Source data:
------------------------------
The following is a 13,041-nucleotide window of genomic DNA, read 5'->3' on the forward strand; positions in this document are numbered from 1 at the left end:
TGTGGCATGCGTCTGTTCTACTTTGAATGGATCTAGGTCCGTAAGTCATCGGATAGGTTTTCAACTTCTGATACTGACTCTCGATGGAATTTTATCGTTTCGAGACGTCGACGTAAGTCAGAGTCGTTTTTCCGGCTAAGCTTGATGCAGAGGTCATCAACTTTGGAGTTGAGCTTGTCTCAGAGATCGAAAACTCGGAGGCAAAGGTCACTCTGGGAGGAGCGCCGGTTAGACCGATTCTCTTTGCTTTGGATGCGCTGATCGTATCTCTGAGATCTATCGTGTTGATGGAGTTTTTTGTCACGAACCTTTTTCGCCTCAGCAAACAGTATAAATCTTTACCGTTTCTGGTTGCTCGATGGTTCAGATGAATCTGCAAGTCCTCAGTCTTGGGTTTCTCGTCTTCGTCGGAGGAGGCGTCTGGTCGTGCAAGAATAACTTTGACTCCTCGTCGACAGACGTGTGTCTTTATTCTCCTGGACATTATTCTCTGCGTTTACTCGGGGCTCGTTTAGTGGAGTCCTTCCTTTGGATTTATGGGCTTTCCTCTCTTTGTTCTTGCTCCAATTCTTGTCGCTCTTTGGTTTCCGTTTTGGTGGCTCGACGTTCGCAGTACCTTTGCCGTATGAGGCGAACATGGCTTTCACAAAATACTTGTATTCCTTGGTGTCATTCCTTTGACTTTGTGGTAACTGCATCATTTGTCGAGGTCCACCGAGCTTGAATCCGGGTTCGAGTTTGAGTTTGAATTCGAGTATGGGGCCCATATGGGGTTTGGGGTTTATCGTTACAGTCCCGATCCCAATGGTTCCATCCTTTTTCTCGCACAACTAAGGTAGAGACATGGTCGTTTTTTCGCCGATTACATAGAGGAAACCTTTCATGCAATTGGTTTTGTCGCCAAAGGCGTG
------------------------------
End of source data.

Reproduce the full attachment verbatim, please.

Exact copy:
The following is a 13,041-nucleotide window of genomic DNA, read 5'->3' on the forward strand; positions in this document are numbered from 1 at the left end:
TGTGGCATGCGTCTGTTCTACTTTGAATGGATCTAGGTCCGTAAGTCATCGGATAGGTTTTCAACTTCTGATACTGACTCTCGATGGAATTTTATCGTTTCGAGACGTCGACGTAAGTCAGAGTCGTTTTTCCGGCTAAGCTTGATGCAGAGGTCATCAACTTTGGAGTTGAGCTTGTCTCAGAGATCGAAAACTCGGAGGCAAAGGTCACTCTGGGAGGAGCGCCGGTTAGACCGATTCTCTTTGCTTTGGATGCGCTGATCGTATCTCTGAGATCTATCGTGTTGATGGAGTTTTTTGTCACGAACCTTTTTCGCCTCAGCAAACAGTATAAATCTTTACCGTTTCTGGTTGCTCGATGGTTCAGATGAATCTGCAAGTCCTCAGTCTTGGGTTTCTCGTCTTCGTCGGAGGAGGCGTCTGGTCGTGCAAGAATAACTTTGACTCCTCGTCGACAGACGTGTGTCTTTATTCTCCTGGACATTATTCTCTGCGTTTACTCGGGGCTCGTTTAGTGGAGTCCTTCCTTTGGATTTATGGGCTTTCCTCTCTTTGTTCTTGCTCCAATTCTTGTCGCTCTTTGGTTTCCGTTTTGGTGGCTCGACGTTCGCAGTACCTTTGCCGTATGAGGCGAACATGGCTTTCACAAAATACTTGTATTCCTTGGTGTCATTCCTTTGACTTTGTGGTAACTGCATCATTTGTCGAGGTCCACCGAGCTTGAATCCGGGTTCGAGTTTGAGTTTGAATTCGAGTATGGGGCCCATATGGGGTTTGGGGTTTATCGTTACAGTCCCGATCCCAATGGTTCCATCCTTTTTCTCGCACAACTAAGGTAGAGACATGGTCGTTTTTTCGCCGATTACATAGAGGAAACCTTTCATGCAATTGGTTTTGTCGCCAAAGGCGTG